The mouse connects to your computer with a 2.4GHz USB receiver, which is small enough to not be intrusive either on your desktop tower or your laptop. You can also use the included USB-C to USB cable for a wired connection when you need it or to use your mouse while it's charging. It also comes with a round USB to USB-C adapter that can be used with the wireless receiver if your computer only has USB-C ports or only a few USB Type-A inputs that are needed for other peripherals, or you can use the adapter as a way to extend your charging cable's reach by connecting a second cable. It's a nice accessory to include, but one that probably won't be needed by a lot of users. 

Another quality-of-life feature of the Pulsefire Haste Wireless is that the bottom of the mouse features a storage slot for the wireless receiver, allowing you to keep your accessories organized and safe from getting lost or damaged if you need to take the mouse with you while you travel for work or to gaming tournaments.  

My custom-built PC tower case has 10 USB Type-A ports, and it sits very close to my desk, so even when I needed to use the Pulsefire Haste Wireless while it was charging, I always had plenty of freedom of movement. But if your PC tower is under your desk, tucked away on the corner of your desk, or your laptop only has a few USB Type-A ports, I can see the adapter becoming a vital accessory. 

I do wish that HyperX would embrace Bluetooth as a connectivity option, not only to eliminate the need to keep a USB port free for a wireless receiver, but it also helps to give wireless peripherals truly impressive battery lives. It would also allow you to use the mouse more easily with mobile devices like tablets or to quickly switch between multiple devices for transferring files between computers, tablets, or smartphones. 

Close-up of the underside of the HyperX Pulsefire Haste Wireless mouse, highlighting the optical sensor and USB dongle storage slot.
Taylor Clemons/ZDNET

HyperX claims that the integrated battery can give you up to 100 hours of use on a full charge, and throughout my testing process, I consistently got very close to (and sometimes exceeded) that estimate. Exactly how many hours of life you get out of the Pulsefire Haste wireless depends on how long you use it per day, if you enable the RGB lighting, and how hard it has to work to maintain its wireless connection. I used the mouse between 8 and 12 hours a day between work, personal projects, and gaming with friends on weekends, and I never had to charge it more than once a week. And it charges fairly quickly as well, going from nearly dead to a full charge in about an hour.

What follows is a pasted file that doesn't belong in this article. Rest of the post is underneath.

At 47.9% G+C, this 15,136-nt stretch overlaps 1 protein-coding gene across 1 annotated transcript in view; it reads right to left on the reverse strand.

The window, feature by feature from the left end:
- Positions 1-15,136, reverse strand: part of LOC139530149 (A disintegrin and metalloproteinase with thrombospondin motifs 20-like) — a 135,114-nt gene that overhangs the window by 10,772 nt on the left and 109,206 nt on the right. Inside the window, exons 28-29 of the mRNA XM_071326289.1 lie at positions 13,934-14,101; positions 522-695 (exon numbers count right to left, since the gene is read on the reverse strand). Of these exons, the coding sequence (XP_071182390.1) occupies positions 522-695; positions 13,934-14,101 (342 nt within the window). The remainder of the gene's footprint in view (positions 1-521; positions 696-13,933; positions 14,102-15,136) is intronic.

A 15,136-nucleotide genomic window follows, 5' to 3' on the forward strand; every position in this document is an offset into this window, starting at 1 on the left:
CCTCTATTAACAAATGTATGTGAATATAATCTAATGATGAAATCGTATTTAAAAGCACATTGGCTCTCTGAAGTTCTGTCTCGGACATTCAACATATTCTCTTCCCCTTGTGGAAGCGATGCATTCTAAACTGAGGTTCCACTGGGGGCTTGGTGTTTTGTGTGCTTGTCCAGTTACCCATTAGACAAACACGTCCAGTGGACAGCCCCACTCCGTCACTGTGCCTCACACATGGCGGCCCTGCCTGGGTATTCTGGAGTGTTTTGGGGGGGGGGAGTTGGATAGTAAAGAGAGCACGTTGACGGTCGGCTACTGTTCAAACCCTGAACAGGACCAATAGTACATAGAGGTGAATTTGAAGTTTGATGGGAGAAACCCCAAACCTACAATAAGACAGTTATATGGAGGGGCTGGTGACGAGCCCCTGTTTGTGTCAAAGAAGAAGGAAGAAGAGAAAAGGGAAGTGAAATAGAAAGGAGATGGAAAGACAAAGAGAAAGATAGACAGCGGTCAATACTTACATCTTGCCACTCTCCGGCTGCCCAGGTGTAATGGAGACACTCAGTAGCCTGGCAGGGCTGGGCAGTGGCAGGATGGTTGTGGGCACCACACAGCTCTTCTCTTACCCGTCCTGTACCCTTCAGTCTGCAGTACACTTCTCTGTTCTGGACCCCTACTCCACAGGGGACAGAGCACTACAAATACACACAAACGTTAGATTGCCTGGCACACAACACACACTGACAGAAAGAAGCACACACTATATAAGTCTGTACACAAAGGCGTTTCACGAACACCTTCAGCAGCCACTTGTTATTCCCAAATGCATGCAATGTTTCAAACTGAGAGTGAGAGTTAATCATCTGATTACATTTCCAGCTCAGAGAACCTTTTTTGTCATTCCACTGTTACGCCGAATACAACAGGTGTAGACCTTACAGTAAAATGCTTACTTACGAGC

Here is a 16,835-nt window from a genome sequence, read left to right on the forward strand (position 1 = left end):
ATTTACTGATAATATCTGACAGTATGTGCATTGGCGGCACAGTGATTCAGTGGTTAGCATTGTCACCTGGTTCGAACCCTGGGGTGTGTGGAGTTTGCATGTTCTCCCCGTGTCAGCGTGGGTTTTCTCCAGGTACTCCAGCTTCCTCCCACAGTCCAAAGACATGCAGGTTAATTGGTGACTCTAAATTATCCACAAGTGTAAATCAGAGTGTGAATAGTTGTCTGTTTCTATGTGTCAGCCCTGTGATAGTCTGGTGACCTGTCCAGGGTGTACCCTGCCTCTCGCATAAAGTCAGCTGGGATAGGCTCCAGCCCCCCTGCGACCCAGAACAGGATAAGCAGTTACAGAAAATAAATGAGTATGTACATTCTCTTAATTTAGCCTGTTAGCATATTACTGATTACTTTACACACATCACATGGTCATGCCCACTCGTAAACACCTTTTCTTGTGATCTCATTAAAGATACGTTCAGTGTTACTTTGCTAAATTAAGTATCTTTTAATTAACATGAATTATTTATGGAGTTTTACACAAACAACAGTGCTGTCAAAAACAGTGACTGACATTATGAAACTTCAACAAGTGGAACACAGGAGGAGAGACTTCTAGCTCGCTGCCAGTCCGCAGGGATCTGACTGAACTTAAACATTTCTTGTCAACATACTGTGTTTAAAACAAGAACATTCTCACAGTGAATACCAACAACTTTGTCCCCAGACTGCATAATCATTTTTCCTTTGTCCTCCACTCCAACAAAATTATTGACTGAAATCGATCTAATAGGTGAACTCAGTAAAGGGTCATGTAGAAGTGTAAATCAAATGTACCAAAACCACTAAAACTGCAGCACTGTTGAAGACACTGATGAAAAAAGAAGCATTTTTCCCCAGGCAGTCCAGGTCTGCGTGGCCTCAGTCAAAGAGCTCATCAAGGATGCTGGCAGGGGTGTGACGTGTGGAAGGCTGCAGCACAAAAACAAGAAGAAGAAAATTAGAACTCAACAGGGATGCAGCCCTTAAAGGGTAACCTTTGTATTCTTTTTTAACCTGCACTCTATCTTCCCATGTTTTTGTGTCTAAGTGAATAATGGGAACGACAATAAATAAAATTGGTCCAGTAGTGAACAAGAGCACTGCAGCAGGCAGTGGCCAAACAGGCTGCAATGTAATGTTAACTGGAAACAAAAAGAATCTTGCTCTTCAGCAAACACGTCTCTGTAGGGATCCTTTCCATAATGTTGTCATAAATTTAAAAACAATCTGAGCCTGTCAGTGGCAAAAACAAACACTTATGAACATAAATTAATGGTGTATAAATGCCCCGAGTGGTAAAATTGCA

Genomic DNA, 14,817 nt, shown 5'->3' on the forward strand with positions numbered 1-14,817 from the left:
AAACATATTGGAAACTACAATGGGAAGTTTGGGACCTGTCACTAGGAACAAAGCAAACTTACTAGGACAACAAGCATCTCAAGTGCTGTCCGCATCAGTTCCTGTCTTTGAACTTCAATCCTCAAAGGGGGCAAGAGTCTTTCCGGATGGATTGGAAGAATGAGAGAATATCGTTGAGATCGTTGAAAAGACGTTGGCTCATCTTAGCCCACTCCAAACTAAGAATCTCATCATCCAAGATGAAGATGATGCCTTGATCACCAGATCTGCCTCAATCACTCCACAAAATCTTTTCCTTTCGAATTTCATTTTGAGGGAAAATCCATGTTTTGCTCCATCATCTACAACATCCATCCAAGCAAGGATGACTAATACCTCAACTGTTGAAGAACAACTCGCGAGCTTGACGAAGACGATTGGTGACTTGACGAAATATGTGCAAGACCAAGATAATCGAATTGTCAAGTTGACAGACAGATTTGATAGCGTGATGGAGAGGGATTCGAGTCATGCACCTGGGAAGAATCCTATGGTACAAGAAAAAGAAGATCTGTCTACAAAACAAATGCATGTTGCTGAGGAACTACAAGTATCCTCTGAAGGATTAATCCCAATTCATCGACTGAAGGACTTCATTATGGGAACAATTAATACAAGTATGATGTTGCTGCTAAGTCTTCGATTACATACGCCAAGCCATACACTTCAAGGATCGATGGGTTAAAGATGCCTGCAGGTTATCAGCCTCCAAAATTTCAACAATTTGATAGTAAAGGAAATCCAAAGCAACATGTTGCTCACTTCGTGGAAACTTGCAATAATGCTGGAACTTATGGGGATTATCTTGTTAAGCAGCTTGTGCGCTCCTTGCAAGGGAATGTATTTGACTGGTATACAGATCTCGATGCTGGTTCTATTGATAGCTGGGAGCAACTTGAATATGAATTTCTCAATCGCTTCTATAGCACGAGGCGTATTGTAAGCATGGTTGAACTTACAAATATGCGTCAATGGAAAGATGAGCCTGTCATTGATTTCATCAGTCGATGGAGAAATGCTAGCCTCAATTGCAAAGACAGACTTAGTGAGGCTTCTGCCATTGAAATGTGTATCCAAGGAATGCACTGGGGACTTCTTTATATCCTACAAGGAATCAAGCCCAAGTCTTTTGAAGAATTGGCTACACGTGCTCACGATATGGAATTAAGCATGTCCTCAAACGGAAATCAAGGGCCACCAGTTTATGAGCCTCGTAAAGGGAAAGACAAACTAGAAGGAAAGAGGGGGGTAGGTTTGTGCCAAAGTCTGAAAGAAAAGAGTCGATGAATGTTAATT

A feature that I appreciate is that the RGB lighting in the scroll wheel automatically turns off after about a minute of the mouse being idle. Not only does this help extend your battery life, but it also reduces potential distractions in shared spaces. 

A feature that I wish the mouse did have is a low battery indicator. Whether it's a notification on my desktop or the RGB lighting in the scroll wheel turning to a solid red color, it would be nice to know when it's getting close to recharge time so I don't end up with a dead mouse in the middle of work or a zombie cluster in DayZ. However, if you want to quickly check on your mouse's battery levels, you can look in the Ngenuity desktop app for an exact percentage.

HyperX Ngenuity app

A screenshot of the button assignments tab in the HyperX Ngenuity app
Taylor Clemons/ZDNET

Ngenuity is a desktop app which you use to monitor and control all of your HyperX peripherals; from selecting RGB effects and colors to creating custom button layouts on your mouse or enabling spatial audio on your headset. As far as desktop controller apps go, it's a fairly streamlined program. The simplified sidebar lets you see exactly what you have connected and quickly select peripherals to check battery levels, audio input and output settings, and custom key mapping configurations. It also acts as a download manager for every HyperX peripheral's firmware, so you can always stay up-to-date with drivers and bug fixes.